The Royal Commonwealth Society has 150 years of heritage, but the world we live in today has changed dramatically in that time. So, how has the Commonwealth changed?
It has had to develop to fit the development of Commonwealth nations around the world. The Commonwealth continues to be progressive and focused on uniting nations. The modern formation was established in 1949 and there are now 53 member states equating to approximately 30% of the world’s population.
What makes the Commonwealth modern and relevant is its citizen’s need for unity. With a shared history, the focus can be on a future of progress, improving lives and prospects. The campaigns that RCS Wales and the RCS focus on look at humanity, equality and destiny:
Vision and connection draw people across the Commonwealth together. Tackling issues that effect people around the world, from our changing environment to equal rights, enabling an optimistic future for all. The Commonwealth confronts issues within society, which impact each of us on a local level, from an international standpoint. By looking at an issue from the different perspectives of member nations, we can find solutions through working together cohesively to meet our collective values that work for all of us.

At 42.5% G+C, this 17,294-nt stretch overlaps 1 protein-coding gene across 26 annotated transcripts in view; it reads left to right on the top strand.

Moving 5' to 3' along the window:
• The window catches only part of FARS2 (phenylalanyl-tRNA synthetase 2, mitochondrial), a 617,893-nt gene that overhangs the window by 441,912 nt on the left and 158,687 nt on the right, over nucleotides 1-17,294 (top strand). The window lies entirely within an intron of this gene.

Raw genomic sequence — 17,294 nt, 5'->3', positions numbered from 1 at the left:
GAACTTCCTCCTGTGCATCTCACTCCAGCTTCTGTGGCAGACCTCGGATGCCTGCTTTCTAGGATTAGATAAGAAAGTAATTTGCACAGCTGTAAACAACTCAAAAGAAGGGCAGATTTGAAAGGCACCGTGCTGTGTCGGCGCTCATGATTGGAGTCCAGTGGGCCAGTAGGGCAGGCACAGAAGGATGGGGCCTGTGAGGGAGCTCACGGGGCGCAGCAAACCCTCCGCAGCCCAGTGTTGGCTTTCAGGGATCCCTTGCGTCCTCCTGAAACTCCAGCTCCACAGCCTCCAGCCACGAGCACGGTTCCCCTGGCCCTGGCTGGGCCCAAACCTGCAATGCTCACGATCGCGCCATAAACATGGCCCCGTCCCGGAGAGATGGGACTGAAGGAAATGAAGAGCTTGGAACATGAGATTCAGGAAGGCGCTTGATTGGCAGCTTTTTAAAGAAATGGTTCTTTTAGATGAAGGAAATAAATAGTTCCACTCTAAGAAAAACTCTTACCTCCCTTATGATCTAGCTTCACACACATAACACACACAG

The modern commonwealth is connected more than ever before. Whether highlighted by campaigns and policy change, or Royal visits to distant shores, the Commonwealth plays a central role. It appears in different aspects of our lives, from the Commonwealth Heads of Government meeting covered on the news, to the Commonwealth Games, where countries are united in friendly competition to strive to do our best.
As the Duchess of Sussex said recently at an International Women’s Day event for the Queen’s Commonwealth Trust, “If things are wrong and there is a lack of justice, and there is an inequality, then someone needs to say something.”
The modern commonwealth stands up for its citizens to make their lives better, and in doing so the world a better community to live in.
What has not changed is the sharing of cultures and traditions that are varied and different.
Identifying with the commonwealth as a family of nations as a force for good in the world for citizens all across the commonwealth.
Watch the Queen’s Commonwealth Trust 2019 International Women’s Day Panel in full: